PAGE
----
do amiss

  • 1 amiss — amiss, astray share the meaning wrong or otherwise than intended. Amiss implies failure (as of an arrow) to reach the mark aimed at and frequently suggests a shortcoming or defect (as by failure to reach a standard, an expectation, a definite… …

    New Dictionary of Synonyms

  • 2 Amiss — A*miss , adv. [Pref. a + miss.] Astray; faultily; improperly; wrongly; ill. [1913 Webster] What error drives our eyes and ears amiss? Shak. [1913 Webster] Ye ask and receive not, because ye ask amiss. James iv. 3. [1913 Webster] {To take (an act …

    The Collaborative International Dictionary of English

  • 3 amiss — ► ADJECTIVE ▪ not quite right; inappropriate. ► ADVERB ▪ wrongly or inappropriately. ● not go amiss Cf. ↑not go amiss ● take amiss Cf. ↑take amiss …

    English terms dictionary

  • 4 Amiss — A*miss ([.a]*m[i^]s ), a. Wrong; faulty; out of order; improper; as, it may not be amiss to ask advice. Note: [Used only in the predicate.] Dryden. [1913 Webster] His wisdom and virtue can not always rectify that which is amiss in himself or his… …

    The Collaborative International Dictionary of English

  • 5 Amiss — A*miss , n. A fault, wrong, or mistake. [Obs.] [1913 Webster] Each toy seems prologue to some great amiss. Shak. [1913 Webster] …

    The Collaborative International Dictionary of English

  • 6 amiss — (adv.) mid 13c., amis off the mark, also out of order, lit. on the miss, from a in, on (see A (Cf. a ) (1)) + missen fail to hit (see MISS (Cf. miss) (v.)). To take (something) amiss originally (late 14c.) was to miss the meaning of (see …

    Etymology dictionary

  • 7 amiss — [adj] wrong; defective awry, bad, confused, crooked, erring, erroneous, fallacious, false, faulty, flawed, foul, glitched up*, haywire, imperfect, improper, inaccurate, inappropriate, incorrect, mistaken, out of order, sick, unfair, unlawful,… …

    New thesaurus

  • 8 amiss — index astray, defective, disordered, errant, erroneous, faulty, improper, inaccurate, inappropriate …

    Law dictionary

  • 9 amiss — [ə mis′] adv. [ME amis, on mis: see A 1 & MISS1] in a wrong way; astray, wrongly, faultily, improperly, etc. adj. wrong, faulty, improper, etc.: used only in the predicate …

    English World dictionary

  • 10 amiss — a|miss1 [əˈmıs] adj [not before noun] [Date: 1200 1300; Origin: miss mistake, failure ] if something is amiss, there is a problem = ↑wrong ▪ Elsa continued as if nothing was amiss. amiss with/in ▪ There s something amiss in their relationship.… …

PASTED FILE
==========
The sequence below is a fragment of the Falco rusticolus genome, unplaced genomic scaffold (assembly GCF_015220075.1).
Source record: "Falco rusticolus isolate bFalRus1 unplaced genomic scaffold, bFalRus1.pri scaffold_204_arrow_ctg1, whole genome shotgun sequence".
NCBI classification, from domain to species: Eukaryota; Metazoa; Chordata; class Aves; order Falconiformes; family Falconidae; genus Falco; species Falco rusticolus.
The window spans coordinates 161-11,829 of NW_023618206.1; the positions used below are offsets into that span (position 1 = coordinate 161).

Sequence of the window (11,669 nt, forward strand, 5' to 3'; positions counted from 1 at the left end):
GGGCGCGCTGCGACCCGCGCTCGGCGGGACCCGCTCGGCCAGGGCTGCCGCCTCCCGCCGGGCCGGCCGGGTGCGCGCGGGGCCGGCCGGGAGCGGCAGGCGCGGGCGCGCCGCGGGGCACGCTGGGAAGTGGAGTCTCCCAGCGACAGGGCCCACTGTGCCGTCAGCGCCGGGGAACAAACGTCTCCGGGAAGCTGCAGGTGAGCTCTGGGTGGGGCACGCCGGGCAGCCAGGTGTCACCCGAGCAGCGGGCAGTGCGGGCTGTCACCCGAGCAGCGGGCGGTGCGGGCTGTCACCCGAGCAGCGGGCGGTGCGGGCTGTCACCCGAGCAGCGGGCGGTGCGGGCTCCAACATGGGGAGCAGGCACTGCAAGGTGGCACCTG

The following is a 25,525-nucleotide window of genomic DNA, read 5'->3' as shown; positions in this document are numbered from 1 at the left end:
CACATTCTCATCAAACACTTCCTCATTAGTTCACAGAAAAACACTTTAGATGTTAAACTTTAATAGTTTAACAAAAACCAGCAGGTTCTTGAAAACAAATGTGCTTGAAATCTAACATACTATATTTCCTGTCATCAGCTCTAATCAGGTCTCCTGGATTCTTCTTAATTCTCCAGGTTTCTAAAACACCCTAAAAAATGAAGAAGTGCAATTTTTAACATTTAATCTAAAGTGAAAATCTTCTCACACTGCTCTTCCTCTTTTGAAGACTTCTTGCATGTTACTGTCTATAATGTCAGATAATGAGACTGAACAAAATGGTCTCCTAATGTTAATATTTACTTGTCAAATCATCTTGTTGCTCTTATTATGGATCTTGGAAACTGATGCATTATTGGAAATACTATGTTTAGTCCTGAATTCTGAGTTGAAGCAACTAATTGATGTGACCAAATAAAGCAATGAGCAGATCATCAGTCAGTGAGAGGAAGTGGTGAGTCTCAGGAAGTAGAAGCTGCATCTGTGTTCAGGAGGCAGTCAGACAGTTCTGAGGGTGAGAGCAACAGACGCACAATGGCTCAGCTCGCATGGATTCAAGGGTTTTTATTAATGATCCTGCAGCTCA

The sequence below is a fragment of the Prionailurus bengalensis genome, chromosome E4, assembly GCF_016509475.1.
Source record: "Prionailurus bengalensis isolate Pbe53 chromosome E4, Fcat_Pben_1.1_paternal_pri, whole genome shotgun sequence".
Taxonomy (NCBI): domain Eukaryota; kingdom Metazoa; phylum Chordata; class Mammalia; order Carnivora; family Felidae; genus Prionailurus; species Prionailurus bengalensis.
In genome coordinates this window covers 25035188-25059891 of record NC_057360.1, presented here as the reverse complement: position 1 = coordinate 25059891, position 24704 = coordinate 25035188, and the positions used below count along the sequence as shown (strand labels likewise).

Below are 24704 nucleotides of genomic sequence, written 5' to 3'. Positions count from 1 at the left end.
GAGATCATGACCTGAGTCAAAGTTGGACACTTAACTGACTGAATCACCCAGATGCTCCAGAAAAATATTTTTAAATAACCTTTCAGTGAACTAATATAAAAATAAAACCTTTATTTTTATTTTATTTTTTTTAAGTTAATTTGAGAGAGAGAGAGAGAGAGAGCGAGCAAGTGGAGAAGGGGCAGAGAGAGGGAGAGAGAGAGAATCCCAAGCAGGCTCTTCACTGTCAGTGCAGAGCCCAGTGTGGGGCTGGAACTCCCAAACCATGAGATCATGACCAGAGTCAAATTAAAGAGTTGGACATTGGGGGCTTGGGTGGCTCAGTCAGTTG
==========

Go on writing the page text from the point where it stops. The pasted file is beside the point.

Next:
Dictionary of contemporary English

  • 11 amiss — [[t]əmɪ̱s[/t]] 1) ADJ GRADED: v link ADJ If you say that something is amiss, you mean there is something wrong. Their instincts warned them something was amiss... Something is radically amiss in our health care system. Syn: wrong 2) PHRASE: V… …

    English dictionary

  • 12 amiss — 1 adverb 1 sth would not come/go amiss informal used to say that something would be suitable or useful in a situation: A cup of tea wouldn t go amiss. 2 take sth amiss to feel upset or offended about something that someone has said or done 2… …

    Longman dictionary of contemporary English

  • 13 amiss — /əˈmɪs / (say uh mis) adverb 1. out of the proper course or order; in a faulty manner; wrongly: * Yes, yes; we both wanted to make our own of her, and I think we did not do amiss, considering –catherine helen spence, 1867. –adjective 2. (used… …

    Australian English dictionary

  • 14 amiss — a|miss1 [ ə mıs ] adjective never before noun likely to cause difficulties or problems: Convinced that something was amiss, her family insisted she see a doctor. amiss a|miss 2 [ ə mıs ] adverb go amiss to develop in a way that is wrong, not… …

    Usage of the words and phrases in modern English

  • 15 amiss — /euh mis /, adv. 1. out of the right or proper course, order, or condition; improperly; wrongly; astray: Did I speak amiss? 2. take amiss, to be offended at or resentful of (something not meant to cause offense or resentment); misunderstand: I… …

    Universalium

  • 16 amiss — I UK [əˈmɪs] / US adjective [never before noun] likely to cause difficulties or problems I was convinced that something was amiss. II UK [əˈmɪs] / US adverb something would not go/come amiss British used for saying that something would be welcome …

    English dictionary

  • 17 amiss — predic.adj. & adv. predic.adj. wrong; out of order; faulty (knew something was amiss). adv. wrong; wrongly; inappropriately (everything went amiss). Phrases and idioms: take amiss be offended by (took my words amiss). Etymology: ME prob. f. ON… …

    Useful english dictionary

  • 18 amiss — I. adverb Date: 13th century 1. a. in a mistaken way ; wrongly < if you think he is guilty, you judge amiss > b. astray < something had gone amiss > 2. in a faulty way ; imperfectly …

    New Collegiate Dictionary

  • 19 amiss — adj., adv. (formal) 1) to take smt. amiss 2) to go amiss * * * [ə mɪs] (formal) to take smt. amiss to go …

    Combinatory dictionary

  • 20 amiss — 1. adjective /əˈmɪs/ Wrong; faulty; out of order; improper; as, it may not be amiss to ask advice. He suspected something was amiss. 2. adverb /əˈmɪs/ a) Mistakenly …

    Wiktionary

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